I’m really bad at setting limits. This is something I need to work on. How do you set a limit without patronizing the other person (the example in here was clearly a parent-to-child exchange)?

    I have been having a hard time with a friend who’s behavior fluctuates dramatically and who is awful at communicating. She suffers from chronic depression, which adds another layer or challenge. I realized recently that I am part of the problem– if I want to be respected, I have to establish clear boundaries.

    We got in a horrible fight a few months ago, but have made up. She attacked my character and harped on details and examples that had nothing to do with her. I got super defensive (admittedly my bad) and she shamed me and threatened me covertly. Once I cooled down I recognized that even though the details were sketchy, her overall message was valuable. I expressed this to her, apologized for my erratic response, and gave her some tips for how to communicate better (next time I’d rather you did this). She was receptive, but she never fully took responsibility for her role in the argument. I accepted that her pride was wounded and that she maybe needed some time to let things sink in. I didn’t want to keep harping on the details, so I let it go.

    Her behavior since then has been all over the map (from uncharacteristically nice, to mean-spirited again, to avoidant, to affecting pleasantries, to withdrawn). I finally reached out after missing her birthday and asked her kindly, but directly, what she needed. She sent an email back days later saying she has changed and has been meaning to talk and that she’d explain soon. I told her I respected that and to take the time she needs. I told her I’d support her and that I encourage her to talk to me if necessary, but respect she might need space too.

    She did reach out again via email and she was very nice and receptive. She also said that she didn’t have anything she was “burning to discuss” even though in the last email she said she had a lot on her mind. I respect that she doesn’t have to share anything with me that she doesn’t want, but I am also just getting mixed messages and am at a loss for how I am supposed to react.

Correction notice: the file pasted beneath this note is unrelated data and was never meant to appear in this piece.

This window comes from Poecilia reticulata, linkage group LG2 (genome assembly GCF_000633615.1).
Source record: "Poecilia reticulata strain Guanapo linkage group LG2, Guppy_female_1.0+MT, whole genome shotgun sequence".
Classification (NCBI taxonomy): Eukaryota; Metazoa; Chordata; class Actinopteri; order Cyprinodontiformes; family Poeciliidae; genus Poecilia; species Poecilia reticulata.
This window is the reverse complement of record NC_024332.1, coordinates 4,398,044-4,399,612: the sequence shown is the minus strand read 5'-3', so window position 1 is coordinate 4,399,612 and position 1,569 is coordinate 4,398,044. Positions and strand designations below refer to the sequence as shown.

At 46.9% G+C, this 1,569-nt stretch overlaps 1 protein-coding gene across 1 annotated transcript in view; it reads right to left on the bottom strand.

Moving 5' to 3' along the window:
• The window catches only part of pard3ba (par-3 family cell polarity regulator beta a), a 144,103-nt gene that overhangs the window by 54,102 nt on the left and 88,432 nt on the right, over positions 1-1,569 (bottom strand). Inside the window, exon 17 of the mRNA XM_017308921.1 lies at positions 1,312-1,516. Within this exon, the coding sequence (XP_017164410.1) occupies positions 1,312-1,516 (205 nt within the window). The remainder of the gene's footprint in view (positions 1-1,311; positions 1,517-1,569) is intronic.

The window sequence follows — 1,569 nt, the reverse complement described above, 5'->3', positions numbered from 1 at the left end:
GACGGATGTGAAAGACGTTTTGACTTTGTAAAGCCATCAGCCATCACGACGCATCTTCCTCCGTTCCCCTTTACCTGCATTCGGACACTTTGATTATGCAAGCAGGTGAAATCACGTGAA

I am going to try to see her for her birthday, and I realize NOW is the time to set these limits. If we end up getting together this week, I want to be armed with mature and reasonable responses in case she acts inappropriately again. I want to be ready, so that I don’t get angry, but I want to be firm in expressing my own needs too.

    I don’t really like interacting with an erratic person that may disrespect me at the drop of a hat or that may have an emotional outburst unexpectedly. But I have also known this friend for over 20 years, I recognize she has depression and that she may need support, and I want to tie up any loose ends so there are no elephants in the room as a result of our last confrontation. I want to know that I did everything I could on MY end, at least. And that includes setting some new boundaries.

    I think in writing this I am already feeling better and am getting some ideas of my own. But do you have any advice?

Leave a Reply

Your email address will not be published. Required fields are marked *